Tomorrow I'm off on holiday, and won't be thinking about chess for about 3 weeks. This blog will be turning into a travelogue following a roadtrip that I will be undertaking with my wife Caroline around the Western states of the USA. But here is one last post to do with chess before going.
First let's talk about me. I've dropped out of the tournament scene this year, and I'm happy to say that I'm playing in a small event soon after I get back from holiday. The Melbourne Chess Club is running a one day event for groups of 4 players. These quads will be rated in the Australian list, but not in the FIDE list. The games are played at a 60 + 20 time limit (or near to that) and the entry fee covers the cost of rating the games, so there are no prizes. I'm happy with that, as I'd just like to play, though my preparation is going to be wholly psychological, and nothing to do with chess. Hopefully I will feel invigorated after my holiday, so even if my chess is a bit rusty, a positive frame of mind will make up for it. At least that's the plan!
But I wouldn't be immodest enough to tip myself to win this small event. In fact, looking at the growing list of players, I'll be happy with any points at all. But I've learned that tipping is no easy thing. My recent choice of Levon Aronian to take out the Sinquefield Cup in St. Louis went spectacularly wrong. Aronian only finished 3rd out of 4 players, and the tournament was won convincingly by World Championship challenger and World number 1, Magnus Carlsen. In the last round, Aronian needed to win against Carlsen to catch him, but offered a draw which was all Magnus needed for first. But in true fighting spirit, Carlsen turned down the draw offer and went on to win the game and the tournament. After this performance, he must surely be considered a favourite to become the next World Champion in November.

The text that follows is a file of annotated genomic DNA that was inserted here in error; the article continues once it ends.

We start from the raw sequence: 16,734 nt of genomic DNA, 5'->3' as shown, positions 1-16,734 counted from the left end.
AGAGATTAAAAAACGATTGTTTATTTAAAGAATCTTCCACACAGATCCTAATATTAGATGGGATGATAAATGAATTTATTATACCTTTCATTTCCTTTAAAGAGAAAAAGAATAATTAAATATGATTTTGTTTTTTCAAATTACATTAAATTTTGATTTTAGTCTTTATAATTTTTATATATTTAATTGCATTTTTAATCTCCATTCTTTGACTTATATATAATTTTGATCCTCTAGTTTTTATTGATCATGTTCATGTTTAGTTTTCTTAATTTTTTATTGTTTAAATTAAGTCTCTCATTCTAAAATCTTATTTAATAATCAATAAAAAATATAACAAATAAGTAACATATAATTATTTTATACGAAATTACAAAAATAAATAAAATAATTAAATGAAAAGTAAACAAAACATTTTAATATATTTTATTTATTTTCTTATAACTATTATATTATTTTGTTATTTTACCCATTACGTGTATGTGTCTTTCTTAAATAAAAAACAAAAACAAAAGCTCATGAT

My one tip that is coming good is in the Women's World Championship where Yifan Hou is leading Anna Ushenina by 3-1. To be honest, this wasn't too surprising. I think more people were surprised by Ushenina's victory in the World Championship last year, and certainly by Hou's exit. Although this match has a way to go yet, am hopeful that I have one tip right this time round. As for the Junior World Championship, I wonder whether Wesley So knew I'd tipped him, as the Philippine star is not participating even though his name was on the start list prior to the tournament commencing. The top seeds are now Yangyi Yu and defending champion, Alexander Ipatov. While I'm not going to tip anyone now, I hope that Polish IM J Duda, and Swedish GM Nils Grandelius have good tournaments. Both have started well and are near the top boards as the tournament approaches a third of the way through. In the girls event I'll stick with Goryachkina. She is a great risk taker, and I thought she'd overdone it in the first round (perhaps her opponent had some chance for an advantage with 17.Nc4), but she continually fought for the initiative and won the game. Aleksandra Garyachkina has started with a perfect 3/3 though there's a long way to go.
Finally, I'd like to wish Australian Grand Master David Smerdon a happy Birthday for tomorrow, as I probably won't get the chance tomorrow. Besides being a strong player, David is a great commentator for ICC and would surely have had a great showing in the top English speaking Chess commentator poll recently run by ACP President Emil Sutovsky. Unfortunately, David was overlooked in the starting line up, and the poll was headed by English IM Lawrence Trent. I think Aussies need to campaign to see David get his name on that list and take the coveted position as Best English Language Chess Commentator!